Plate reverberation is a term used to describe a physical technique for re-creating room ambiance in a recording by vibrating a steel plate.

Recording studios in the pre-digital era could use a plate reverb to emulate the sound of a large, resonant room. In this way, a small studio could make it seem as if elements in the mix may have been recorded in a cathedral, for example. Plate reverb is achieved by driving the desired sound signal through a tensioned sheet of thin plate steel and capturing the reflections in the metal with a contact microphone. Imagine a trampoline made out of sheet metal, where the sound is propagated through it by a speaker driver and then the metallic vibrations are captured by a type of microphone which works similar to a doctor’s stethoscope touching the sheet as if listening for its “pulse”.

When I first started recording in the mid 90s, it was all about the cassette four-track. In my case the venerable Tascam 424 Portastudio was my tool, a device on which I recorded several local Victoria bands, the most notable of which  being Hot Hot Heat which lead to their first 7″. Somewhere between coming up in a pre-plugin era and having a deep love for all eras of older music, I became interested in the ambience and effects of the pre-computer audio age. Plate reverb became a fascination to me as I understood the concept and I had a notion of the character having heard modern digital replicas and identified that sound in classic recordings from the 70s and 80s. The original, commercially made plates, like the EMT 140, were far too expensive for me to purchase so, having dabbled at audio electronics for quite a while, I decided a few years ago to embark on a monumental project: to build a plate reverb. This project first came to my attention via my favourite magazine, Tape Op, and I followed some thread that I found which was similar to this.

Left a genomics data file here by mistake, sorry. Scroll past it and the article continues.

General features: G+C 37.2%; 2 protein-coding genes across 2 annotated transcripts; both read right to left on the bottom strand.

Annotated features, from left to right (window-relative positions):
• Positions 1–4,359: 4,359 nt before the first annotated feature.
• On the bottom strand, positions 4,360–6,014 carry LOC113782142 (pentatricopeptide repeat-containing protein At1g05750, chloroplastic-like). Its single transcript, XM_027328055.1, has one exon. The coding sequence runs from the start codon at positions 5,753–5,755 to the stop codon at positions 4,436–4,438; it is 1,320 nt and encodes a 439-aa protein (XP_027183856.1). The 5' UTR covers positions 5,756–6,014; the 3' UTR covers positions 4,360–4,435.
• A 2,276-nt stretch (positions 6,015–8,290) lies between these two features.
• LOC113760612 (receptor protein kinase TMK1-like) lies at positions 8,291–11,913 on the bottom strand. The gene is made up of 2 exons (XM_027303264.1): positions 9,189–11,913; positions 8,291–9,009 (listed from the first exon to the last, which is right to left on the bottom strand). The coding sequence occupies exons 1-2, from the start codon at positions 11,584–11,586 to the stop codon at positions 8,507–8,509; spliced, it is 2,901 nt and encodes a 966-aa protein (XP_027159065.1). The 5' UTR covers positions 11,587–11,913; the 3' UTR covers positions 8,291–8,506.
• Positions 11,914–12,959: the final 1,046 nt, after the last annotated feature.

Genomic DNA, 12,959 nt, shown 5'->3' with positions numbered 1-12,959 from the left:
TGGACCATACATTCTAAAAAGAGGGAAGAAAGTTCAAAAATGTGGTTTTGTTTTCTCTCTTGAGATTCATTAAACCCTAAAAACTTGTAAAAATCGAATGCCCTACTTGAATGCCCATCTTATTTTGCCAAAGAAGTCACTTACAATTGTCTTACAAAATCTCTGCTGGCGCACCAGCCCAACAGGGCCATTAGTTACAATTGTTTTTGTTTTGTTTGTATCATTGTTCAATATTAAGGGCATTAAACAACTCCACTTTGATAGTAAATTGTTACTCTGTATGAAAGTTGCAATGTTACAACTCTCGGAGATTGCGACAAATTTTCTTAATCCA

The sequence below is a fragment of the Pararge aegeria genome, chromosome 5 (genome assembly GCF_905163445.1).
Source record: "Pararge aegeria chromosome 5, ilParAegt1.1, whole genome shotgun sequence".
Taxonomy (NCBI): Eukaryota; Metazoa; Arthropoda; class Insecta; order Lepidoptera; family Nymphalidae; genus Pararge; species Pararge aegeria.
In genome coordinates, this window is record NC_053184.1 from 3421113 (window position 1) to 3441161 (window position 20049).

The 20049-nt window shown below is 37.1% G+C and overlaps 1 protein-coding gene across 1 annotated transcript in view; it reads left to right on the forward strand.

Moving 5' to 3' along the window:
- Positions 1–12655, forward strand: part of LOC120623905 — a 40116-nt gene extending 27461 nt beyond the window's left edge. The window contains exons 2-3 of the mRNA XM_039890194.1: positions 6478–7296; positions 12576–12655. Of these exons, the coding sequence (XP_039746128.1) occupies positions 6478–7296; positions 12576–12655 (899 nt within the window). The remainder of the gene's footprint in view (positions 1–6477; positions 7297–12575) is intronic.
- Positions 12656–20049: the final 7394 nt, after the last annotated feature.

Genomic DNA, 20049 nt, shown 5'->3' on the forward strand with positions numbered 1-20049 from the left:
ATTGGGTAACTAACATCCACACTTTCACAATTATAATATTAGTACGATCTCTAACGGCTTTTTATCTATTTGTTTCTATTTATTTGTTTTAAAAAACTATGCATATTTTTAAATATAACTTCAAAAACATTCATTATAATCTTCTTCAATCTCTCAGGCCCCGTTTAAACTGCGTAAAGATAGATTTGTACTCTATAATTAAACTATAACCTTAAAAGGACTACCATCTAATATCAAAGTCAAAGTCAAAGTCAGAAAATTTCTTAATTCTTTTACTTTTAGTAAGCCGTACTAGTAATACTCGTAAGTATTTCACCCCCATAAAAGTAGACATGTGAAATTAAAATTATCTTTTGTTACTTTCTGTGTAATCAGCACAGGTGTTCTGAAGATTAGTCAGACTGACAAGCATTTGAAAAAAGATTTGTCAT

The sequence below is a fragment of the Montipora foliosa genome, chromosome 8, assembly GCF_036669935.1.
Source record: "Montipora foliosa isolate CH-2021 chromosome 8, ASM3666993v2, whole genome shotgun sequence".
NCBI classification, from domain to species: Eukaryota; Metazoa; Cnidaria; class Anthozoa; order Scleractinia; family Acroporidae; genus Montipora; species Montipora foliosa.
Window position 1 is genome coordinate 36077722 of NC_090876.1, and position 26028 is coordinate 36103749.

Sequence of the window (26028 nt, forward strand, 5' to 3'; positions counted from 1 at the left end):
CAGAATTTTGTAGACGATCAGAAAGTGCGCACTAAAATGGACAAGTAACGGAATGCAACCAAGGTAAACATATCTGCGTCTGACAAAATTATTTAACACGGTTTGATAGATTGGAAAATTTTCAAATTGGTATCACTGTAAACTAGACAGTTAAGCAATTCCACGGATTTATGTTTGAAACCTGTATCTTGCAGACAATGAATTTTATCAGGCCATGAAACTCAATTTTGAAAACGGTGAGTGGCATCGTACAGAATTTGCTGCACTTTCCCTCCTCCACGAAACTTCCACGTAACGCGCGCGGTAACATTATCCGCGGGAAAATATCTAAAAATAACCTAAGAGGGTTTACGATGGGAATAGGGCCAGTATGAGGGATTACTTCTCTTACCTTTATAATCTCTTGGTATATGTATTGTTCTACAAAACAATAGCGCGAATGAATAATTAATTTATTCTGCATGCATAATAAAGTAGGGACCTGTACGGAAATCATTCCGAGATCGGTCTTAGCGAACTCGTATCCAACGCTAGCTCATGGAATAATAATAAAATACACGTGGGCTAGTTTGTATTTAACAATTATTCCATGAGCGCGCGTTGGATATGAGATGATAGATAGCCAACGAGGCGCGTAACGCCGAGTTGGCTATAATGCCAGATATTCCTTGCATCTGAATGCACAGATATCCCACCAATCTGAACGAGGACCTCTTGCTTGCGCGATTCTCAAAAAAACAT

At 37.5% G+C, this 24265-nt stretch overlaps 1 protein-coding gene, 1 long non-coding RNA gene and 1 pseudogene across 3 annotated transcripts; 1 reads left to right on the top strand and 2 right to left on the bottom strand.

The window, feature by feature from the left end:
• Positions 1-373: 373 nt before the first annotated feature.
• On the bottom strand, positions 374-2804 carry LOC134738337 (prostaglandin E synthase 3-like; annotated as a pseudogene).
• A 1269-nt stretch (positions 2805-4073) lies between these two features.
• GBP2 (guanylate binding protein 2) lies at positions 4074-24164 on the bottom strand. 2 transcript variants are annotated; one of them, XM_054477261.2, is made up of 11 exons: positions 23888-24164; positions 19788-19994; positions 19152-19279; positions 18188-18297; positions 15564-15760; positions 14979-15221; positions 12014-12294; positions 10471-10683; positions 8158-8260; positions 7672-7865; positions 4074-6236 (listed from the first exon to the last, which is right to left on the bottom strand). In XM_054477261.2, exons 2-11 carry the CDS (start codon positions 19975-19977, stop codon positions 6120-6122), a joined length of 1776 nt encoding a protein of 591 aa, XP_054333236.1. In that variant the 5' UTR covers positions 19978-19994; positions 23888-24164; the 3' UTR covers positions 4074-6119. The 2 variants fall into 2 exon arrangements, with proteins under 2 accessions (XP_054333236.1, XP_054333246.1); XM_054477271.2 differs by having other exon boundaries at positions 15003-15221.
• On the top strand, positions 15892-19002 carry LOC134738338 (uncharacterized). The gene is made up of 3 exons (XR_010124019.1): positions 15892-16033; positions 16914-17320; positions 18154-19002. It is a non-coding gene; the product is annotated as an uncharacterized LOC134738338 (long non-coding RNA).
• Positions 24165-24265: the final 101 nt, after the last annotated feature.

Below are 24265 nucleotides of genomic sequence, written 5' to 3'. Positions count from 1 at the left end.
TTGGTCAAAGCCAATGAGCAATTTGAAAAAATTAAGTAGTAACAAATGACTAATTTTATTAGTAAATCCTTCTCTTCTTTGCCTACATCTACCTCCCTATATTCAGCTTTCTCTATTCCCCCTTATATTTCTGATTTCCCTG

Building a plate reverb requires a sheet of plate steel tensioned like a trampoline across a strong metal frame